Lake Baikal is the world’s only freshwater reservoir where gas hydrates (GH) are found, and it describes more than 50 geological structures that differ in the composition of the discharged fluids [51,52]. In deep sediments near GH, the rate of AOM ranged from 35 to 273.2 µL CH4/(dm3 day) [53], increasing at depths of 20–60 cm, which may indicate the functioning of the anaerobic community of microorganisms [54,55,56]. The process of AOM in deep sediments of Lake Baikal was detected by radioisotope techniques, with a maximum that was usually close to the GH layers, as well as by the shape of methane profile with depth typical for AOM [56,57]. Despite high methane concentrations in deep sediments of some sites of Lake Baikal (up to 15000 μM) that are sufficient to carry out of AOM [58], members of methane-oxidizing ANME clusters were not detected [57,59,60]. In this regard, it was suggested that the process could be carried out in methane-enriched freshwater lake sediments by other microorganisms, including ANME-2d archaea and NC10 bacteria. The latest study showed the simultaneous presence of these phyla in enrichment culture with nitrate ions as a nitrogen source in AOM [61] and in enrichment Baikal cultures obtained from the cultivation of the microbial community from the mud volcano Peschanka (Southern Baikal) [62]. Chemical analysis of pore water deep sediments from Lake Baikal generally indicated the absence or low concentrations of nitrate and nitrite ions (up to 9.6 μM) [56,63], which is insufficient for AOM. Therefore, the question about the presence of electron acceptors and microbial agents that carry out AOM remains open, and it is unclear which of the known mechanisms of this process dominate in the deep sediments of Lake Baikal.
The aim of this study was to detect representatives of the ANME-2d subcluster and NC10 bacteria in Baikal sediments with different types of geological structures, which discharge sulfate-calcium and sodium-calcium fluids with increased concentrations of Fe2+ and NH4+, as well as to determine the presence of functional AOM genes in their genomes (mcrA and pmoA) using methods of high-throughput sequencing and PCR analysis.

2. Materials and Methods

2.1. Description of Sampling Sites, Sample Collection, and Pretreatment

Sediment samples were collected during the 2010 and 2012 expeditions on board the research vessel (RV) “G.Yu. Vereshchagin” using the gravity corer (GC) at two geomorphologically distinct sites: the mud volcano Malenky (M, ~1371 water depth) and the methane seep Posolsk Bank (PB, 400 m) (Figure 1). GH layers occurred in the sediments of the mud volcano M at depths from 130 to 139 cm and between 100 and 140 cm in those, the methane seep PB. After lifting the core onto the RV board and cutting it into two lengthwise halves, the sediment samples were collected for chemical analysis of pore waters and DNA extraction. Bottom sediments selected for DNA extraction were stored in liquid nitrogen until the laboratory analysis.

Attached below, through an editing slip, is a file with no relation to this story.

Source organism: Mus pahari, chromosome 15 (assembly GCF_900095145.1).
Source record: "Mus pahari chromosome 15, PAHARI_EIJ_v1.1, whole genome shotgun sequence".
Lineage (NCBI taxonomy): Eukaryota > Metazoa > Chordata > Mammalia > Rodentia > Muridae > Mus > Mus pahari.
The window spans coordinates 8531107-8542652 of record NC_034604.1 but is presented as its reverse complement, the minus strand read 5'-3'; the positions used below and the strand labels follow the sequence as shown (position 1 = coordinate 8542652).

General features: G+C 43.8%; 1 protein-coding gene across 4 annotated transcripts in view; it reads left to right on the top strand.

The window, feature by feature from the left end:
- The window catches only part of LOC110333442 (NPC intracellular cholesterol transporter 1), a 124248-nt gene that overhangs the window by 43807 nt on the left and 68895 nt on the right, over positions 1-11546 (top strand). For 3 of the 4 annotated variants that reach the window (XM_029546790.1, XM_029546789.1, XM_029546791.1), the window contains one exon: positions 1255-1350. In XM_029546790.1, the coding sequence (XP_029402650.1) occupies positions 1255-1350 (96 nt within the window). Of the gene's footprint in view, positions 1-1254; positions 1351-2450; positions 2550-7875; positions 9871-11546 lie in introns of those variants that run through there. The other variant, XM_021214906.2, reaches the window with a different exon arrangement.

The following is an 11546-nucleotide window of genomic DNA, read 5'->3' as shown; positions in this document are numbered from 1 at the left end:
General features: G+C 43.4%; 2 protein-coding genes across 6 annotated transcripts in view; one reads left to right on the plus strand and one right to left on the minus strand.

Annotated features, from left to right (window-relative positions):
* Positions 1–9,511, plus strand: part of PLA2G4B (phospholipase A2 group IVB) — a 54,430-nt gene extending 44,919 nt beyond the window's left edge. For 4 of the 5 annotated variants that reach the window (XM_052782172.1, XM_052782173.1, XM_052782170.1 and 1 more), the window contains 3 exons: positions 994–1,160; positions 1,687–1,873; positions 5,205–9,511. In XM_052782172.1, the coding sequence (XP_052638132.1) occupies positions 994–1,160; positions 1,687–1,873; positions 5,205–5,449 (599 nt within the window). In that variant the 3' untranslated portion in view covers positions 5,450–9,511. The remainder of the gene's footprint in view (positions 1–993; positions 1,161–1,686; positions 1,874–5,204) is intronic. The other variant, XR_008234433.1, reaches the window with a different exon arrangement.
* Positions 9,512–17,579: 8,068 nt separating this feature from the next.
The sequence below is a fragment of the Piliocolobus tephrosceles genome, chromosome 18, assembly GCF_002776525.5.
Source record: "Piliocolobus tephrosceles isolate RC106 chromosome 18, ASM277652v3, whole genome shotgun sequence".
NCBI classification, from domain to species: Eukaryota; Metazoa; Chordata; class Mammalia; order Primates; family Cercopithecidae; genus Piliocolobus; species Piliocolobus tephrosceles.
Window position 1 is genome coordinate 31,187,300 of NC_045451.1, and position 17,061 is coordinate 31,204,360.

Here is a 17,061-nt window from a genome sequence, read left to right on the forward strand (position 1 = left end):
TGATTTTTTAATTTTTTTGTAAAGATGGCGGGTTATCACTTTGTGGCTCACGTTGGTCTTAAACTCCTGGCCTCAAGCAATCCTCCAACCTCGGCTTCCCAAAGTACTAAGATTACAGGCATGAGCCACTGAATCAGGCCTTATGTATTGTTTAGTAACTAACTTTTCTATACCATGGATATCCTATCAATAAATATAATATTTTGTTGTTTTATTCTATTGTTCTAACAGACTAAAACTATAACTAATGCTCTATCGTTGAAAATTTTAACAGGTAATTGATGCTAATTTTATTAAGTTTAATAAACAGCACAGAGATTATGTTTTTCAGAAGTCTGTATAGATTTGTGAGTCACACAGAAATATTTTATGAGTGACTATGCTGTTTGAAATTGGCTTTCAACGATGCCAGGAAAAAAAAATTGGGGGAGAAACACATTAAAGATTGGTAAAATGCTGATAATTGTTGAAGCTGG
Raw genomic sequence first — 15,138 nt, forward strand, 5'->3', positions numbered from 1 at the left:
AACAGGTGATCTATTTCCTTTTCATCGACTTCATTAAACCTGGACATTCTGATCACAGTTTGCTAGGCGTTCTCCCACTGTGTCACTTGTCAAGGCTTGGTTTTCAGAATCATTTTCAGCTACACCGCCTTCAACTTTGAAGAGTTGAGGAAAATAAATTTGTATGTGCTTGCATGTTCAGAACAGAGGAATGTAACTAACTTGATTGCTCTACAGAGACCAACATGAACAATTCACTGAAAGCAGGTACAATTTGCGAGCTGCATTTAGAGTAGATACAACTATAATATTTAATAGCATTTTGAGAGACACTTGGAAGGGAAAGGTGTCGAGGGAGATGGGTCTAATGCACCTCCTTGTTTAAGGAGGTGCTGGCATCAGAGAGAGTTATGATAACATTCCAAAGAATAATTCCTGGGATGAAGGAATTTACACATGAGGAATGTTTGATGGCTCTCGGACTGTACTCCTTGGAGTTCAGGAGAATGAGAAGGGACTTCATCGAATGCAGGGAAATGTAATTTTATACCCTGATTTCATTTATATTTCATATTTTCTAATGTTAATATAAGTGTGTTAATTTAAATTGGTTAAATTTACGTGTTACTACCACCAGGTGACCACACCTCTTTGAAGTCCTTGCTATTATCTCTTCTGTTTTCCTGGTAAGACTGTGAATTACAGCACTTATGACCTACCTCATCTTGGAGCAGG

2.2. Measurements of Methane Concentrations and Analysis of the Chemical Composition of Pore Waters

Methane concentrations in the sediments were determined using headspace analysis [64] on an EKhOPID chromatograph equipped with a flame ionization detector (2-m packed column, internal diameter 2 mm, Porapak as the sorbent, and isothermal mode at 100 °C). The measurement error for methane concentration was ±5%.
Pore water extractions were obtained from 9 samples (100 g each), which were collected throughout the core. Pore waters were obtained on board the ship by sequential centrifuging the sample for 20 min at 5000 g, then for 10 min at 12,000 g. The pore water anion and cation contents were determined the methods described previously and are only briefly repeated here [57,65,66]. Pore water anion (SO42−, NO3, HCO3, and CH3COO) concentrations were measured onboard the ship by means of liquid chromatography immediately after preparation (5–10% relative error). The detection limits were 0.1 mg/L. The ions NO2 and NH4+ were determined onboard the ship by colorimetric methods (5% relative error). The detection limits were 0.003 mg/L for NO2 and 0.05 mg/L for NH4+. The pore water samples for Fe2+ analysis were stored at 4 °C in polystyrene vials pre-acidified with 50 µL of ultra-pure concentrated HNO3. The Fe2+ concentrations were determined by atomic absorption method (3–5% relative error) in the laboratory LIN SB RAS. The detection limit was 0.01 mg/L.